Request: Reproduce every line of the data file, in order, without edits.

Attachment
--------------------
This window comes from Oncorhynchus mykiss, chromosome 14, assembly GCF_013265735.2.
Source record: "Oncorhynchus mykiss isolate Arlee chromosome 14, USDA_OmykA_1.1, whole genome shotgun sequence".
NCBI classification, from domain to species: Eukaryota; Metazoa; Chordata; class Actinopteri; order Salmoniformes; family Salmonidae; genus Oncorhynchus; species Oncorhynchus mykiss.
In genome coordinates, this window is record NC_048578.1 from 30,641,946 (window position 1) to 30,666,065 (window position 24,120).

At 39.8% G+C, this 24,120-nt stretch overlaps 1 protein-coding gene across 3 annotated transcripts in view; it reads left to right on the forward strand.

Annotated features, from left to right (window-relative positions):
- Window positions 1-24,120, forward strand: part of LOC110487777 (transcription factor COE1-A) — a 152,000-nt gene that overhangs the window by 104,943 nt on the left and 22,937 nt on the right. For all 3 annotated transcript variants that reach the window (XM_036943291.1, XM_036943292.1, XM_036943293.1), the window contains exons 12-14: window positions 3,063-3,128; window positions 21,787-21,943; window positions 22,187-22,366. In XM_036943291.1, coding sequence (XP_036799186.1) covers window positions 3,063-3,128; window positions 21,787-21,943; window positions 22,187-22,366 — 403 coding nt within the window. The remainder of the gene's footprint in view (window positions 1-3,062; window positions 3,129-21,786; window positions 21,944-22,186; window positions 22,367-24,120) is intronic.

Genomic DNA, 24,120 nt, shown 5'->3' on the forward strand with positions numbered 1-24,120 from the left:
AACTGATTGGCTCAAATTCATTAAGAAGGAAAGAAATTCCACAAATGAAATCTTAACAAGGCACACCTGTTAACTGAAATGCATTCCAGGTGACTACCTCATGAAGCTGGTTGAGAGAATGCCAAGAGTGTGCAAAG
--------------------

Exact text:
This window comes from Oncorhynchus mykiss, chromosome 14, assembly GCF_013265735.2.
Source record: "Oncorhynchus mykiss isolate Arlee chromosome 14, USDA_OmykA_1.1, whole genome shotgun sequence".
NCBI classification, from domain to species: Eukaryota; Metazoa; Chordata; class Actinopteri; order Salmoniformes; family Salmonidae; genus Oncorhynchus; species Oncorhynchus mykiss.
In genome coordinates, this window is record NC_048578.1 from 30,641,946 (window position 1) to 30,666,065 (window position 24,120).

At 39.8% G+C, this 24,120-nt stretch overlaps 1 protein-coding gene across 3 annotated transcripts in view; it reads left to right on the forward strand.

Annotated features, from left to right (window-relative positions):
- Window positions 1-24,120, forward strand: part of LOC110487777 (transcription factor COE1-A) — a 152,000-nt gene that overhangs the window by 104,943 nt on the left and 22,937 nt on the right. For all 3 annotated transcript variants that reach the window (XM_036943291.1, XM_036943292.1, XM_036943293.1), the window contains exons 12-14: window positions 3,063-3,128; window positions 21,787-21,943; window positions 22,187-22,366. In XM_036943291.1, coding sequence (XP_036799186.1) covers window positions 3,063-3,128; window positions 21,787-21,943; window positions 22,187-22,366 — 403 coding nt within the window. The remainder of the gene's footprint in view (window positions 1-3,062; window positions 3,129-21,786; window positions 21,944-22,186; window positions 22,367-24,120) is intronic.

Genomic DNA, 24,120 nt, shown 5'->3' on the forward strand with positions numbered 1-24,120 from the left:
AACTGATTGGCTCAAATTCATTAAGAAGGAAAGAAATTCCACAAATGAAATCTTAACAAGGCACACCTGTTAACTGAAATGCATTCCAGGTGACTACCTCATGAAGCTGGTTGAGAGAATGCCAAGAGTGTGCAAAG